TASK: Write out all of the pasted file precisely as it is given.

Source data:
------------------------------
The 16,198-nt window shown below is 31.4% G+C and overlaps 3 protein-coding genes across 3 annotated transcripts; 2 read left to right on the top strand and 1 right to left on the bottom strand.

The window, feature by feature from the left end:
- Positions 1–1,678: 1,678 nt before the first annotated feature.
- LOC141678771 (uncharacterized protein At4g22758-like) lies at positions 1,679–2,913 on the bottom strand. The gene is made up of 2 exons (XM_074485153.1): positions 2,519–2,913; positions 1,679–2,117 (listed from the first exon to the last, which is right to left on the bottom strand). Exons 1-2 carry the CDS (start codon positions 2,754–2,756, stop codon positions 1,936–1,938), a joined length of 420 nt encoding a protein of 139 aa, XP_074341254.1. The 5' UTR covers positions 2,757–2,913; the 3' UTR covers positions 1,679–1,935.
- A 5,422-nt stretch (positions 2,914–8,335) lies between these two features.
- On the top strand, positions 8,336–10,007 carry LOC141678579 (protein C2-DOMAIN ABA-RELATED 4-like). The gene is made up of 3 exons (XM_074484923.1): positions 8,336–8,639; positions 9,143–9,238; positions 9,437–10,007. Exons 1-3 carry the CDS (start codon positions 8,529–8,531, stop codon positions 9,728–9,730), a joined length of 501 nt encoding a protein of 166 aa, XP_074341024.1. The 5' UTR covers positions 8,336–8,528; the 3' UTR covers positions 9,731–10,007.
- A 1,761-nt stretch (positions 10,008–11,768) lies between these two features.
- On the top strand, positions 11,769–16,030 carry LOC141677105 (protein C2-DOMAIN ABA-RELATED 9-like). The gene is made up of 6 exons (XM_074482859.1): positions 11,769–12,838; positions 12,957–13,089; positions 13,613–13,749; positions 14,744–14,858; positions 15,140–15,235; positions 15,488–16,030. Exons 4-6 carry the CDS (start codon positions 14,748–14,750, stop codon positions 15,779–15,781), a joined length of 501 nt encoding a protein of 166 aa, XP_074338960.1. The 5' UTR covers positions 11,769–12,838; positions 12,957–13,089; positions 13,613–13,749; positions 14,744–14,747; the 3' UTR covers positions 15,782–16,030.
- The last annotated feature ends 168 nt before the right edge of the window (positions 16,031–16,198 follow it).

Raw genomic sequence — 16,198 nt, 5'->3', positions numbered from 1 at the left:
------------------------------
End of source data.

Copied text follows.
The 16,198-nt window shown below is 31.4% G+C and overlaps 3 protein-coding genes across 3 annotated transcripts; 2 read left to right on the top strand and 1 right to left on the bottom strand.

The window, feature by feature from the left end:
- Positions 1–1,678: 1,678 nt before the first annotated feature.
- LOC141678771 (uncharacterized protein At4g22758-like) lies at positions 1,679–2,913 on the bottom strand. The gene is made up of 2 exons (XM_074485153.1): positions 2,519–2,913; positions 1,679–2,117 (listed from the first exon to the last, which is right to left on the bottom strand). Exons 1-2 carry the CDS (start codon positions 2,754–2,756, stop codon positions 1,936–1,938), a joined length of 420 nt encoding a protein of 139 aa, XP_074341254.1. The 5' UTR covers positions 2,757–2,913; the 3' UTR covers positions 1,679–1,935.
- A 5,422-nt stretch (positions 2,914–8,335) lies between these two features.
- On the top strand, positions 8,336–10,007 carry LOC141678579 (protein C2-DOMAIN ABA-RELATED 4-like). The gene is made up of 3 exons (XM_074484923.1): positions 8,336–8,639; positions 9,143–9,238; positions 9,437–10,007. Exons 1-3 carry the CDS (start codon positions 8,529–8,531, stop codon positions 9,728–9,730), a joined length of 501 nt encoding a protein of 166 aa, XP_074341024.1. The 5' UTR covers positions 8,336–8,528; the 3' UTR covers positions 9,731–10,007.
- A 1,761-nt stretch (positions 10,008–11,768) lies between these two features.
- On the top strand, positions 11,769–16,030 carry LOC141677105 (protein C2-DOMAIN ABA-RELATED 9-like). The gene is made up of 6 exons (XM_074482859.1): positions 11,769–12,838; positions 12,957–13,089; positions 13,613–13,749; positions 14,744–14,858; positions 15,140–15,235; positions 15,488–16,030. Exons 4-6 carry the CDS (start codon positions 14,748–14,750, stop codon positions 15,779–15,781), a joined length of 501 nt encoding a protein of 166 aa, XP_074338960.1. The 5' UTR covers positions 11,769–12,838; positions 12,957–13,089; positions 13,613–13,749; positions 14,744–14,747; the 3' UTR covers positions 15,782–16,030.
- The last annotated feature ends 168 nt before the right edge of the window (positions 16,031–16,198 follow it).

Raw genomic sequence — 16,198 nt, 5'->3', positions numbered from 1 at the left: